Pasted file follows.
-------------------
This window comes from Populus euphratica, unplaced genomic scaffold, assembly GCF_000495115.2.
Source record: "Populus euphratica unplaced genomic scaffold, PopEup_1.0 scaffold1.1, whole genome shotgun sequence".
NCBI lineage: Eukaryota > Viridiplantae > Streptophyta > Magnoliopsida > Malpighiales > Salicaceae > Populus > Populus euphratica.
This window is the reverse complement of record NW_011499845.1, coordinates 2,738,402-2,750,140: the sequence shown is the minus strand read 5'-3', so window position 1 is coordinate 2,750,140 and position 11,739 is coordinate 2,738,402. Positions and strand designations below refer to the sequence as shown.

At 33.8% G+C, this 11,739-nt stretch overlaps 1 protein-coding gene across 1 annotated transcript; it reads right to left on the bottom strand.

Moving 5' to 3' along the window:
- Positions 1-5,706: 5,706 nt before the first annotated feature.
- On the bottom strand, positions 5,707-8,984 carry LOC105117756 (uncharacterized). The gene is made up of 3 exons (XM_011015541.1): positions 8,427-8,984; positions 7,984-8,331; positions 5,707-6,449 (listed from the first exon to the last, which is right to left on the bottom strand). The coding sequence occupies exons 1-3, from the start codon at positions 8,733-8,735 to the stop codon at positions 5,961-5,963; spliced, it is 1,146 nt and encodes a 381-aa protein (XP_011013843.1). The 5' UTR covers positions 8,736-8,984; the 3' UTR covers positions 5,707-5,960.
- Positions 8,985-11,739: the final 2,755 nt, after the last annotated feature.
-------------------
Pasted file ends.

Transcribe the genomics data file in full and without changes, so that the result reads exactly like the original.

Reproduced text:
This window comes from Populus euphratica, unplaced genomic scaffold, assembly GCF_000495115.2.
Source record: "Populus euphratica unplaced genomic scaffold, PopEup_1.0 scaffold1.1, whole genome shotgun sequence".
NCBI lineage: Eukaryota > Viridiplantae > Streptophyta > Magnoliopsida > Malpighiales > Salicaceae > Populus > Populus euphratica.
This window is the reverse complement of record NW_011499845.1, coordinates 2,738,402-2,750,140: the sequence shown is the minus strand read 5'-3', so window position 1 is coordinate 2,750,140 and position 11,739 is coordinate 2,738,402. Positions and strand designations below refer to the sequence as shown.

At 33.8% G+C, this 11,739-nt stretch overlaps 1 protein-coding gene across 1 annotated transcript; it reads right to left on the bottom strand.

Moving 5' to 3' along the window:
- Positions 1-5,706: 5,706 nt before the first annotated feature.
- On the bottom strand, positions 5,707-8,984 carry LOC105117756 (uncharacterized). The gene is made up of 3 exons (XM_011015541.1): positions 8,427-8,984; positions 7,984-8,331; positions 5,707-6,449 (listed from the first exon to the last, which is right to left on the bottom strand). The coding sequence occupies exons 1-3, from the start codon at positions 8,733-8,735 to the stop codon at positions 5,961-5,963; spliced, it is 1,146 nt and encodes a 381-aa protein (XP_011013843.1). The 5' UTR covers positions 8,736-8,984; the 3' UTR covers positions 5,707-5,960.
- Positions 8,985-11,739: the final 2,755 nt, after the last annotated feature.